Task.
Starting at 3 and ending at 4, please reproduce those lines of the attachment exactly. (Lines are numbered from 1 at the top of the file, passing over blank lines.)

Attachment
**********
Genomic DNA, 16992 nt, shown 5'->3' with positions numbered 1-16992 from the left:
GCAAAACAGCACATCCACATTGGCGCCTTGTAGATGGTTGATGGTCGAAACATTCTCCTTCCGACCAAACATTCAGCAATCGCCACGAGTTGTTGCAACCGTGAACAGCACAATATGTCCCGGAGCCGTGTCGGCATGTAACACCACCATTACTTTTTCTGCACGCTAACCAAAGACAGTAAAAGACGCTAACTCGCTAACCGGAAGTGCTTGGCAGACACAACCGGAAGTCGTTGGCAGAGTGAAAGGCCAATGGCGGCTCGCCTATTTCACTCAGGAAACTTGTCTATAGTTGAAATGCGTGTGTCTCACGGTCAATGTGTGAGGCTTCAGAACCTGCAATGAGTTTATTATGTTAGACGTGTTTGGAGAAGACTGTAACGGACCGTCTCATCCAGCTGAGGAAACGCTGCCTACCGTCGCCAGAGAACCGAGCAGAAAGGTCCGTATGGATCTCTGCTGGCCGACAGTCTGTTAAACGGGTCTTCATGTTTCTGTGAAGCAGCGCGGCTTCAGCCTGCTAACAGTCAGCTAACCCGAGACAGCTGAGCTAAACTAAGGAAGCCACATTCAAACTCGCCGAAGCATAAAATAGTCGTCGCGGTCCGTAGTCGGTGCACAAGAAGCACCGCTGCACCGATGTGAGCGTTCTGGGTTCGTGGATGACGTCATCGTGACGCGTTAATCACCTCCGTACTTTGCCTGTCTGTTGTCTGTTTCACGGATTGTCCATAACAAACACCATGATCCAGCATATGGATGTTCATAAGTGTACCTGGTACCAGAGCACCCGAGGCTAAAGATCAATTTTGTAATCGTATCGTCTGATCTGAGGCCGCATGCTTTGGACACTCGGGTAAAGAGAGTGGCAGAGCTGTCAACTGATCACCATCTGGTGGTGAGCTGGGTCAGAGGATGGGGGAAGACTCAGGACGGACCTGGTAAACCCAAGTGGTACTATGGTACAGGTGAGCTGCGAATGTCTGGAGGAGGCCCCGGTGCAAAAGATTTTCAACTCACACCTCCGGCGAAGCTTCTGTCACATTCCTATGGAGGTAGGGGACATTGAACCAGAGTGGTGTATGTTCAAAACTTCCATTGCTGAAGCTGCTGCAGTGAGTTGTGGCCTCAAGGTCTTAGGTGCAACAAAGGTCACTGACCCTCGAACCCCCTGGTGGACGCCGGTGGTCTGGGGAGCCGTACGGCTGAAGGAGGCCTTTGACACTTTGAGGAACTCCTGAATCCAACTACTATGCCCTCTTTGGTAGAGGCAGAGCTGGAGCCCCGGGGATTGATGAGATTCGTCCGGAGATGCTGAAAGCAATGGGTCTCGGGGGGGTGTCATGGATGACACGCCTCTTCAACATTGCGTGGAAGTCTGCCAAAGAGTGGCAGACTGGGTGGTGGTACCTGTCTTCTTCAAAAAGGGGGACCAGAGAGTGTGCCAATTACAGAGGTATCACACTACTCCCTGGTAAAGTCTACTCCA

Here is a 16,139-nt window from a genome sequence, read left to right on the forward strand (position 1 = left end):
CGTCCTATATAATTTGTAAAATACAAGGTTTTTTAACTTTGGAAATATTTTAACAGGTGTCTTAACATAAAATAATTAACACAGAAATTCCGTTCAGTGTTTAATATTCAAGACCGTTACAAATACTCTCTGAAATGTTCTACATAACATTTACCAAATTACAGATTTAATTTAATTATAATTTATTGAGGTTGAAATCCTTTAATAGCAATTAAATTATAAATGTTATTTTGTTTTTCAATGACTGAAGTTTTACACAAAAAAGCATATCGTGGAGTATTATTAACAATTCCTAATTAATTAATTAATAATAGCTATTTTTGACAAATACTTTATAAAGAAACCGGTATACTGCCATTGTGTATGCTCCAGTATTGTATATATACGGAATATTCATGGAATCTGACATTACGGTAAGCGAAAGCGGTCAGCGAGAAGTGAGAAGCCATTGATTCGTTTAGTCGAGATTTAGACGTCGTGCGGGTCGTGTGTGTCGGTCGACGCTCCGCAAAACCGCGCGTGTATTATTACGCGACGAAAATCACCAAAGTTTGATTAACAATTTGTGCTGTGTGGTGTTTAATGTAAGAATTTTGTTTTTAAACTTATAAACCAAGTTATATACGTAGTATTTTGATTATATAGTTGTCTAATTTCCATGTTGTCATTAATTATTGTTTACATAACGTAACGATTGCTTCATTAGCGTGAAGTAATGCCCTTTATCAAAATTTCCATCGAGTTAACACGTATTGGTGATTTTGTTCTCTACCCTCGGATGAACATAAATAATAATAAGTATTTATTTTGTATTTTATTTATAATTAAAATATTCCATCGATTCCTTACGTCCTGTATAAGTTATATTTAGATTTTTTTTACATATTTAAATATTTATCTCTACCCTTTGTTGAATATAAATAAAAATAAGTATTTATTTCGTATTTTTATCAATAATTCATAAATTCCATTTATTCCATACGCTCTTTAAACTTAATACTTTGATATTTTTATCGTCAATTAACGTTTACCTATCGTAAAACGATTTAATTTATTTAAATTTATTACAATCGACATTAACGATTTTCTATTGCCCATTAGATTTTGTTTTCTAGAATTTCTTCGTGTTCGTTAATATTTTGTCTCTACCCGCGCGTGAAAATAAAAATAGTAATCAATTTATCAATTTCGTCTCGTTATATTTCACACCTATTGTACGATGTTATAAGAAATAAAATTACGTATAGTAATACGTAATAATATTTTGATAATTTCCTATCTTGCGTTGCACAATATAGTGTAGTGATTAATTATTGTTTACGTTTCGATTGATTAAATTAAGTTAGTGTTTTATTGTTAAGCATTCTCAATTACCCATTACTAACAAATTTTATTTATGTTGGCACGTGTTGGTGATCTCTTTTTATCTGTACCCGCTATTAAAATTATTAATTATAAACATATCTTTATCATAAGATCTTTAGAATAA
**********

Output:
Here is a 16,139-nt window from a genome sequence, read left to right on the forward strand (position 1 = left end):
CGTCCTATATAATTTGTAAAATACAAGGTTTTTTAACTTTGGAAATATTTTAACAGGTGTCTTAACATAAAATAATTAACACAGAAATTCCGTTCAGTGTTTAATATTCAAGACCGTTACAAATACTCTCTGAAATGTTCTACATAACATTTACCAAATTACAGATTTAATTTAATTATAATTTATTGAGGTTGAAATCCTTTAATAGCAATTAAATTATAAATGTTATTTTGTTTTTCAATGACTGAAGTTTTACACAAAAAAGCATATCGTGGAGTATTATTAACAATTCCTAATTAATTAATTAATAATAGCTATTTTTGACAAATACTTTATAAAGAAACCGGTATACTGCCATTGTGTATGCTCCAGTATTGTATATATACGGAATATTCATGGAATCTGACATTACGGTAAGCGAAAGCGGTCAGCGAGAAGTGAGAAGCCATTGATTCGTTTAGTCGAGATTTAGACGTCGTGCGGGTCGTGTGTGTCGGTCGACGCTCCGCAAAACCGCGCGTGTATTATTACGCGACGAAAATCACCAAAGTTTGATTAACAATTTGTGCTGTGTGGTGTTTAATGTAAGAATTTTGTTTTTAAACTTATAAACCAAGTTATATACGTAGTATTTTGATTATATAGTTGTCTAATTTCCATGTTGTCATTAATTATTGTTTACATAACGTAACGATTGCTTCATTAGCGTGAAGTAATGCCCTTTATCAAAATTTCCATCGAGTTAACACGTATTGGTGATTTTGTTCTCTACCCTCGGATGAACATAAATAATAATAAGTATTTATTTTGTATTTTATTTATAATTAAAATATTCCATCGATTCCTTACGTCCTGTATAAGTTATATTTAGATTTTTTTTACATATTTAAATATTTATCTCTACCCTTTGTTGAATATAAATAAAAATAAGTATTTATTTCGTATTTTTATCAATAATTCATAAATTCCATTTATTCCATACGCTCTTTAAACTTAATACTTTGATATTTTTATCGTCAATTAACGTTTACCTATCGTAAAACGATTTAATTTATTTAAATTTATTACAATCGACATTAACGATTTTCTATTGCCCATTAGATTTTGTTTTCTAGAATTTCTTCGTGTTCGTTAATATTTTGTCTCTACCCGCGCGTGAAAATAAAAATAGTAATCAATTTATCAATTTCGTCTCGTTATATTTCACACCTATTGTACGATGTTATAAGAAATAAAATTACGTATAGTAATACGTAATAATATTTTGATAATTTCCTATCTTGCGTTGCACAATATAGTGTAGTGATTAATTATTGTTTACGTTTCGATTGATTAAATTAAGTTAGTGTTTTATTGTTAAGCATTCTCAATTACCCATTACTAACAAATTTTATTTATGTTGGCACGTGTTGGTGATCTCTTTTTATCTGTACCCGCTATTAAAATTATTAATTATAAACATATCTTTATCATAAGATCTTTAGAATAA